US 5581672 A Abstract Geometric objects including points, lines, curves, surfaces and solids are defined and constructed in a system which retains and utilizes relationships and dependencies between objects in a directed graph (digraph) data structure. The primary advantage is automatic updating of the model, preserving dependencies, when an underlying object is changed. Multiple types of parametric curves and surfaces and multiple levels of dependency are easily supported through a recursive program structure. Difficulties of surface-surface intersection and trimming are largely avoided by provision of novel entities which permit construction of accurate and durable joins between surface objects. An example model (FIG. 27 ) of a sailing yacht design illustrates six surface objects of several types with the defined dependency relationships. The hull 271, deck 272, cabin forward 273, cabin side 274, cabin aft 275 and cabin top 276 surfaces intersect at joins 278, 279 which are accurate and durable. The connectivity at the joins and the relative positioning of the surfaces are automatically preserved as the model is updated by changing one of the surfaces.
Claims(36) 1. A method of computer aided design of geometric models constructed from a multiplicity of geometric elements such as points, curves and surfaces in a design space of two or more dimensions, said method comprising:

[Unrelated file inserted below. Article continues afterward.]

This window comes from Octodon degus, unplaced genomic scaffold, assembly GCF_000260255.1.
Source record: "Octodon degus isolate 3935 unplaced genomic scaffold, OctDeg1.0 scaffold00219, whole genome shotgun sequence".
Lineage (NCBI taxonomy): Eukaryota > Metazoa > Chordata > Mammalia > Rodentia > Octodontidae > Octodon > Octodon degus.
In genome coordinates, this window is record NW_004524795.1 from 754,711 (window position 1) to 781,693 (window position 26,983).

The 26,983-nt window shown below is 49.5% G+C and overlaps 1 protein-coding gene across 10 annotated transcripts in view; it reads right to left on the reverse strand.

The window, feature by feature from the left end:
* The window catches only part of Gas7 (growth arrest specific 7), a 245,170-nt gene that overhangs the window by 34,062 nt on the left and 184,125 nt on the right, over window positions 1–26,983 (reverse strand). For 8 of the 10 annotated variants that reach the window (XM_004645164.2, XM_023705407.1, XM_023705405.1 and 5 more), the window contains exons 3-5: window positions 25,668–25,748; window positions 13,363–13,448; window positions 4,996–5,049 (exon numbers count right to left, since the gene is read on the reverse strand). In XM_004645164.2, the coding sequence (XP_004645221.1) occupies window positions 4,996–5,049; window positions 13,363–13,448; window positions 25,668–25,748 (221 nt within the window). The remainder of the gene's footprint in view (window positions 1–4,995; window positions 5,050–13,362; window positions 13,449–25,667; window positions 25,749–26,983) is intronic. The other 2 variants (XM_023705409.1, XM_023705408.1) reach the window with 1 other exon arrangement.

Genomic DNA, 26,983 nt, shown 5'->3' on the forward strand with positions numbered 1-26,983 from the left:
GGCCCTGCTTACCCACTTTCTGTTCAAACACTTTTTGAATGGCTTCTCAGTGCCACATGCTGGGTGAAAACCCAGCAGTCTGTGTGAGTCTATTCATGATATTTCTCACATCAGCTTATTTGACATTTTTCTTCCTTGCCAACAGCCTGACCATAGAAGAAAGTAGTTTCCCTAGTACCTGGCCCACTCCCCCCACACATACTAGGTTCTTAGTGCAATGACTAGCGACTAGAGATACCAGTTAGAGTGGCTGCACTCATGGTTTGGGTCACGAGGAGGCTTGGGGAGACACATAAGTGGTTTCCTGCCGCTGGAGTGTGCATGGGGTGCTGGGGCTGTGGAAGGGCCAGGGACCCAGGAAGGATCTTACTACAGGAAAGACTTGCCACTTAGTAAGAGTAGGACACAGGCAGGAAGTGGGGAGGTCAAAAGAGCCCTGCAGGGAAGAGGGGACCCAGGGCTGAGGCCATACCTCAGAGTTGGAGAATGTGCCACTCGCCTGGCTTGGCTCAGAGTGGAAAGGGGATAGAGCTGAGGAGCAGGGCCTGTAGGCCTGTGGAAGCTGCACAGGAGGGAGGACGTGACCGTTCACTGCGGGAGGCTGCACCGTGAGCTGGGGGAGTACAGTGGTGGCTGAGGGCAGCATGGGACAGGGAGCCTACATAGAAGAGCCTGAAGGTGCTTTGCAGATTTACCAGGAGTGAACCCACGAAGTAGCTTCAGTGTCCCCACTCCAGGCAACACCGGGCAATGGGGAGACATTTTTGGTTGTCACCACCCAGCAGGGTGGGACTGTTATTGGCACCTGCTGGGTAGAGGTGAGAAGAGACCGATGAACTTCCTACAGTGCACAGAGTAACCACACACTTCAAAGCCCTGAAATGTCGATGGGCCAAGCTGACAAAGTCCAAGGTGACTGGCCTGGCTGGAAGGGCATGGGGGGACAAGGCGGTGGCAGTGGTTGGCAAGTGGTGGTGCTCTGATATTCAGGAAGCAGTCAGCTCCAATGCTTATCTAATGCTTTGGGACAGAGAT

defining and supporting by computer implemented steps a set of geometric entities for use in constructing said geometric models, each of said geometric entities being an abstract geometric object type that is adapted to be actualized into one or more geometric objects, each of said geometric entities comprising data fields and requiring for its actualization into a corresponding geometric object filling specified data fields with data items of valid data types, wherein each corresponding geometric object is stored in said computer accessible memory as a corresponding data structure, each of said geometric entities representing a specific procedure for constructing one or more of said geometric objects from the values in said data fields; said geometric entities including one or more point class entities, one or more curve class entities, and one or more surface class entities, wherein each of said point class entities is adapted to be actualized into one or more point class objects, each of said point class objects designating a zero-dimensional point in said design space, wherein each of said curve class entities is adapted to be actualized into one or more curve class objects, each of said curve class objects designating a one-dimensional continuous point set in said design space, wherein each of said surface class entities is adapted to be actualized into one or more surface class objects, each of said surface class objects designating a two-dimensional continuous point set in said design space; identifying at least some of said geometric objects by corresponding unique object identifiers; defining and supporting by computer implemented steps a plurality of relational entities among said set of geometric entities, each of said relational entities being adapted to be actualized into one or more corresponding relational objects, wherein each corresponding relational object is stored in said computer accessible memory as a corresponding data structure, wherein each of said relational entities and said corresponding relational objects has one or more object data fields, each of said object data fields being a data field whose valid data type is an object identifier of another geometric object, so as to enable logical specification of one or more relational objects having a dependency relationship upon one or more other geometric objects whose object identifiers are specified within the object data fields of said one or more relational objects; wherein at least one of said relational entities is one of said curve class entities and has two or more data fields whose valid data type is an object identifier of a point class object; wherein at least one of said relational entities is one of said surface class entities and has two or more data fields whose said valid data types include an object identifier of a point class object or a curve class object. 2. The method of claim 1 further comprising defining by computer implemented steps and storing in computer memory a logical geometric model made up of a collection of geometric objects that are actualized from said set of geometric entities, wherein said collection of geometric objects includes one or more relational objects, each of said relational objects being a geometric object actualized from one of said relational entities.